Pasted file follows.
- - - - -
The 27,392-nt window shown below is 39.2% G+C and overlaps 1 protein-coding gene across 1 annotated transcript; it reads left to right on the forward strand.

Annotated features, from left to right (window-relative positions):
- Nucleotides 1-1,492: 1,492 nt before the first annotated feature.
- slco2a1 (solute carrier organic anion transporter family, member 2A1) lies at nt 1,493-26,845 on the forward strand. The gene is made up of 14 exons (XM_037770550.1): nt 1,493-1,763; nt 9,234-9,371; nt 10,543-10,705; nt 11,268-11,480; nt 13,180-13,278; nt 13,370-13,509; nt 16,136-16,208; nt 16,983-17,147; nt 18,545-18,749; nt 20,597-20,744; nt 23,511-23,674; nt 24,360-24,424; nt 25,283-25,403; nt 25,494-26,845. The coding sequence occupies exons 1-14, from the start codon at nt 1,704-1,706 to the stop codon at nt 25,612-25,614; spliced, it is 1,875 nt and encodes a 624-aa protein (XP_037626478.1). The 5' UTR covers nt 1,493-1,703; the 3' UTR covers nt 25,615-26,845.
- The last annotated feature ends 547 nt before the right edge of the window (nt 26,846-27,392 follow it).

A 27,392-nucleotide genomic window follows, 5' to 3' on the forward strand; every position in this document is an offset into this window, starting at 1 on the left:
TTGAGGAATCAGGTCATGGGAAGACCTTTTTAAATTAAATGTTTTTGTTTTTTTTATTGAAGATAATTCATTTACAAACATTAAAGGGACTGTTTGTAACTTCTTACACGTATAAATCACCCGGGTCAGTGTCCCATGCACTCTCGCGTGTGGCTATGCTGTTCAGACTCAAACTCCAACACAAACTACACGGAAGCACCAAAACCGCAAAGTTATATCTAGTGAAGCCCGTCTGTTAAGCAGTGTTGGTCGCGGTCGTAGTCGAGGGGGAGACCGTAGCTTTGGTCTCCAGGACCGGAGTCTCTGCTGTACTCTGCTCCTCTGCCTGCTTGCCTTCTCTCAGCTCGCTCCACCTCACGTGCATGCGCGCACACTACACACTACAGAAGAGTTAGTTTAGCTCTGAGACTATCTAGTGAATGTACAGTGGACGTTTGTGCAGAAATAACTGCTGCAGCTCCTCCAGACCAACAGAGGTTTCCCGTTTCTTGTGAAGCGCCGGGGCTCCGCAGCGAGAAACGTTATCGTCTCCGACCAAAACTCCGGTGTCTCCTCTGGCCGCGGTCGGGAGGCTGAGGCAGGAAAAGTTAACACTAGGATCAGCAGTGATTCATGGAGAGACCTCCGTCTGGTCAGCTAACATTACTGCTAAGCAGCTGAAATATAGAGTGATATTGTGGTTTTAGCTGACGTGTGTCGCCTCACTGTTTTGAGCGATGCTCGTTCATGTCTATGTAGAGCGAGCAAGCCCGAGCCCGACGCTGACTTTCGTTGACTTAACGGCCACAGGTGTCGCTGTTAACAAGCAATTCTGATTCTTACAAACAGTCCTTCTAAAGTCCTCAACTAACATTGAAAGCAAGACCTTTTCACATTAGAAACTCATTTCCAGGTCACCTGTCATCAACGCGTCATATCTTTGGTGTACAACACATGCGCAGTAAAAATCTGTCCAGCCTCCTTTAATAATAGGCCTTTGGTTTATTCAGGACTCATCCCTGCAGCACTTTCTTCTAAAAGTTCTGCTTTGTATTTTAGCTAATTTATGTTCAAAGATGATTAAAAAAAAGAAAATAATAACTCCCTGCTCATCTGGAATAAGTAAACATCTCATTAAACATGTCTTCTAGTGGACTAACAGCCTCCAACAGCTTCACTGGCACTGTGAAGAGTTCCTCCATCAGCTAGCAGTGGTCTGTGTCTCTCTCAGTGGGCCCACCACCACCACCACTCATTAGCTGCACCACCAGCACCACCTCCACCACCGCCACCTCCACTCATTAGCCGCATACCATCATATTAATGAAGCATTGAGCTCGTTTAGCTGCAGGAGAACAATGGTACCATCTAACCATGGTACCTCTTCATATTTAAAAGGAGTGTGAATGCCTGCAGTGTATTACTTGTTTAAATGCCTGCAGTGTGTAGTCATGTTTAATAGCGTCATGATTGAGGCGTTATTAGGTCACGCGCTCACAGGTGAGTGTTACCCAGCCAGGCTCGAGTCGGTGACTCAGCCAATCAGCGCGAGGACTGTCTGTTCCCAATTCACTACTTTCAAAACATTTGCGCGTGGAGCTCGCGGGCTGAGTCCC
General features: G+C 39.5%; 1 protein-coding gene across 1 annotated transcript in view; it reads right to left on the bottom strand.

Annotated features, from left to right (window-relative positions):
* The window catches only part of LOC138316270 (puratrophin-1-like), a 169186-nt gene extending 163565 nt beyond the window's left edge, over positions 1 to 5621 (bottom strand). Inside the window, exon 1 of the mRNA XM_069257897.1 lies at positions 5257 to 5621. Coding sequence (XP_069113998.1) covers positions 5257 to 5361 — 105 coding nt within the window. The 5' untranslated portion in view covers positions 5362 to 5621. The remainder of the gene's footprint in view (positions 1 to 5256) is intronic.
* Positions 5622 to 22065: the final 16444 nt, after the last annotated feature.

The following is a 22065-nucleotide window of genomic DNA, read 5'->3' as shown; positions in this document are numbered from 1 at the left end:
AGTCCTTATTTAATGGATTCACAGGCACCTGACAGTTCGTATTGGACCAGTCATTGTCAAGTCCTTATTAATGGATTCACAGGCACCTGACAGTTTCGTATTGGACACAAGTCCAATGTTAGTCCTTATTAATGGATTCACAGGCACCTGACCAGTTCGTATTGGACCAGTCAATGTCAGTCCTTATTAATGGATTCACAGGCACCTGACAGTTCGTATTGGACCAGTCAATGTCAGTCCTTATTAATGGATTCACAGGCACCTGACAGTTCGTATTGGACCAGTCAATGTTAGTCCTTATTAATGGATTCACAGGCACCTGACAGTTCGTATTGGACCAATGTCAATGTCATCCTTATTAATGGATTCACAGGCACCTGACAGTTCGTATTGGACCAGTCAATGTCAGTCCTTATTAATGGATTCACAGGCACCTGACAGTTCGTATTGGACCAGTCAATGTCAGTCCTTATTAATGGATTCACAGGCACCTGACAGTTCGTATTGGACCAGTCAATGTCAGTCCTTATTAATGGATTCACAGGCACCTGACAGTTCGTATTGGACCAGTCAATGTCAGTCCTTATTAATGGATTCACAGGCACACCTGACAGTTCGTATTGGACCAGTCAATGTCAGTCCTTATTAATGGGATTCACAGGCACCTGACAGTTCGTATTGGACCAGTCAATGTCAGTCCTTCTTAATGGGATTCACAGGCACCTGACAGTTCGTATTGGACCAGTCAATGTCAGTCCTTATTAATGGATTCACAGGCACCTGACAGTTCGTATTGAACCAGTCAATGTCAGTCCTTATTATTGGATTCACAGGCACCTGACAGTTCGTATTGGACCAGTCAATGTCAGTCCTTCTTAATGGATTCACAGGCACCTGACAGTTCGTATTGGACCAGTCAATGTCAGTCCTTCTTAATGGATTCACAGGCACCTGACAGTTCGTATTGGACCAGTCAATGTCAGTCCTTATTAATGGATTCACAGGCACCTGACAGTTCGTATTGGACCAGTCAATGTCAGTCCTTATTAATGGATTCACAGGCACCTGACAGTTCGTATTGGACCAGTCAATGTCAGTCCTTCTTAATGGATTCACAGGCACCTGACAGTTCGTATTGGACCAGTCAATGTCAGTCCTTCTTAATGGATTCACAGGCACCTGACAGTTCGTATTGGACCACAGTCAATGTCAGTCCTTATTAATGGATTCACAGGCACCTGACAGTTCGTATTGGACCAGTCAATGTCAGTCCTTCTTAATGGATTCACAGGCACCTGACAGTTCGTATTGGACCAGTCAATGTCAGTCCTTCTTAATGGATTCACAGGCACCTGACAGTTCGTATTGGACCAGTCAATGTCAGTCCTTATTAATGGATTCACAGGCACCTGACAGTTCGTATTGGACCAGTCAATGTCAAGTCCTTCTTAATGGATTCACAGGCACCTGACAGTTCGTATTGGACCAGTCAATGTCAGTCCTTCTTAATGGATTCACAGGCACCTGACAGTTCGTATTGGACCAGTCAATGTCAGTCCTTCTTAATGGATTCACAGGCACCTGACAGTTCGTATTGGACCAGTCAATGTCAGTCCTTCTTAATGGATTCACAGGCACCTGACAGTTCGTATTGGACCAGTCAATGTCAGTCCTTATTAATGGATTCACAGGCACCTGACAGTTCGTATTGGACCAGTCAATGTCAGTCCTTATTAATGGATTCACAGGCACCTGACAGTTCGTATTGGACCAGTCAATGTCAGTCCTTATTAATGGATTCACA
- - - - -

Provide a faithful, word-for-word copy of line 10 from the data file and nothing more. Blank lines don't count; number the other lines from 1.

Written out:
* The window catches only part of LOC138316270 (puratrophin-1-like), a 169186-nt gene extending 163565 nt beyond the window's left edge, over positions 1 to 5621 (bottom strand). Inside the window, exon 1 of the mRNA XM_069257897.1 lies at positions 5257 to 5621. Coding sequence (XP_069113998.1) covers positions 5257 to 5361 — 105 coding nt within the window. The 5' untranslated portion in view covers positions 5362 to 5621. The remainder of the gene's footprint in view (positions 1 to 5256) is intronic.